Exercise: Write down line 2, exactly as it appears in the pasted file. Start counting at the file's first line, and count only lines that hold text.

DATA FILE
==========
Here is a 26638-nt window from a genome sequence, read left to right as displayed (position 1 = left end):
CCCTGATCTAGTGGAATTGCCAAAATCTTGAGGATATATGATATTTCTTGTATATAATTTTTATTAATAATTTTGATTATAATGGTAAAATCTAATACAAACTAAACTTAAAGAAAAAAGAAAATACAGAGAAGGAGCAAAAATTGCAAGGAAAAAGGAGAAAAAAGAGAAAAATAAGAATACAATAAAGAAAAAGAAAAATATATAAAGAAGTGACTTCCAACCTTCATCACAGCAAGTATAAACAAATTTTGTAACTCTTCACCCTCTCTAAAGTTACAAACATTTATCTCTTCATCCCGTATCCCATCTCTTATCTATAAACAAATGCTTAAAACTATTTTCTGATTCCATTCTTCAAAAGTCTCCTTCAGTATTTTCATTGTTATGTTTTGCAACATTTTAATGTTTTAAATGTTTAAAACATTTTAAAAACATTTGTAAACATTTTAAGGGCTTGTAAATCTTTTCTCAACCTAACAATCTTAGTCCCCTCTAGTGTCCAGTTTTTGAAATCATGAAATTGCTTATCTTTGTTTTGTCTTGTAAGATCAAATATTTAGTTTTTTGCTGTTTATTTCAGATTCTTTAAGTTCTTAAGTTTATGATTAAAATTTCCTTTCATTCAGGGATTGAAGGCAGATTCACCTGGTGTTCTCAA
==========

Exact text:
CCCTGATCTAGTGGAATTGCCAAAATCTTGAGGATATATGATATTTCTTGTATATAATTTTTATTAATAATTTTGATTATAATGGTAAAATCTAATACAAACTAAACTTAAAGAAAAAAGAAAATACAGAGAAGGAGCAAAAATTGCAAGGAAAAAGGAGAAAAAAGAGAAAAATAAGAATACAATAAAGAAAAAGAAAAATATATAAAGAAGTGACTTCCAACCTTCATCACAGCAAGTATAAACAAATTTTGTAACTCTTCACCCTCTCTAAAGTTACAAACATTTATCTCTTCATCCCGTATCCCATCTCTTATCTATAAACAAATGCTTAAAACTATTTTCTGATTCCATTCTTCAAAAGTCTCCTTCAGTATTTTCATTGTTATGTTTTGCAACATTTTAATGTTTTAAATGTTTAAAACATTTTAAAAACATTTGTAAACATTTTAAGGGCTTGTAAATCTTTTCTCAACCTAACAATCTTAGTCCCCTCTAGTGTCCAGTTTTTGAAATCATGAAATTGCTTATCTTTGTTTTGTCTTGTAAGATCAAATATTTAGTTTTTTGCTGTTTATTTCAGATTCTTTAAGTTCTTAAGTTTATGATTAAAATTTCCTTTCATTCAGGGATTGAAGGCAGATTCACCTGGTGTTCTCAA